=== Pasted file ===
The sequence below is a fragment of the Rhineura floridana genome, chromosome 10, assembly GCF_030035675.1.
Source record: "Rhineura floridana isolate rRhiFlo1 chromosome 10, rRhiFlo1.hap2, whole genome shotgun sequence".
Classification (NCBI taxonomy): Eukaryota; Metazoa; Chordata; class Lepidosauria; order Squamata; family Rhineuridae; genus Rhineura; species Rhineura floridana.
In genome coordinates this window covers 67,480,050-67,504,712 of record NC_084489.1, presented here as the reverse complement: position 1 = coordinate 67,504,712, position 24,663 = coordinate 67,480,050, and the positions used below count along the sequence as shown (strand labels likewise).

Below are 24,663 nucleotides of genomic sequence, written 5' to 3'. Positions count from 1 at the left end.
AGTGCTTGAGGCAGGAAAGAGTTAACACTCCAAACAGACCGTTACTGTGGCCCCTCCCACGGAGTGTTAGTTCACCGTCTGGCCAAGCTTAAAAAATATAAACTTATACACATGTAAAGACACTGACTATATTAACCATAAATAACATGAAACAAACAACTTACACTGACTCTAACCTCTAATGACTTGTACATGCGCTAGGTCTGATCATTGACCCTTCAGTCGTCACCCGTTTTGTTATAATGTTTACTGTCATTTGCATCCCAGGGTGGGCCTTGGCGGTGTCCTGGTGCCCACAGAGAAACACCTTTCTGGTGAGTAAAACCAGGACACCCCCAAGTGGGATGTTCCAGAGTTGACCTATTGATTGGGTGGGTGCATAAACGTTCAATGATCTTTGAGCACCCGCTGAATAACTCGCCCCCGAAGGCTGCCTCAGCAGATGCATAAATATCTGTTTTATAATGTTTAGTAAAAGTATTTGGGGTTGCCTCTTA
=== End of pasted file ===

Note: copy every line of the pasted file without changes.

The sequence below is a fragment of the Rhineura floridana genome, chromosome 10, assembly GCF_030035675.1.
Source record: "Rhineura floridana isolate rRhiFlo1 chromosome 10, rRhiFlo1.hap2, whole genome shotgun sequence".
Classification (NCBI taxonomy): Eukaryota; Metazoa; Chordata; class Lepidosauria; order Squamata; family Rhineuridae; genus Rhineura; species Rhineura floridana.
In genome coordinates this window covers 67,480,050-67,504,712 of record NC_084489.1, presented here as the reverse complement: position 1 = coordinate 67,504,712, position 24,663 = coordinate 67,480,050, and the positions used below count along the sequence as shown (strand labels likewise).

Below are 24,663 nucleotides of genomic sequence, written 5' to 3'. Positions count from 1 at the left end.
AGTGCTTGAGGCAGGAAAGAGTTAACACTCCAAACAGACCGTTACTGTGGCCCCTCCCACGGAGTGTTAGTTCACCGTCTGGCCAAGCTTAAAAAATATAAACTTATACACATGTAAAGACACTGACTATATTAACCATAAATAACATGAAACAAACAACTTACACTGACTCTAACCTCTAATGACTTGTACATGCGCTAGGTCTGATCATTGACCCTTCAGTCGTCACCCGTTTTGTTATAATGTTTACTGTCATTTGCATCCCAGGGTGGGCCTTGGCGGTGTCCTGGTGCCCACAGAGAAACACCTTTCTGGTGAGTAAAACCAGGACACCCCCAAGTGGGATGTTCCAGAGTTGACCTATTGATTGGGTGGGTGCATAAACGTTCAATGATCTTTGAGCACCCGCTGAATAACTCGCCCCCGAAGGCTGCCTCAGCAGATGCATAAATATCTGTTTTATAATGTTTAGTAAAAGTATTTGGGGTTGCCTCTTA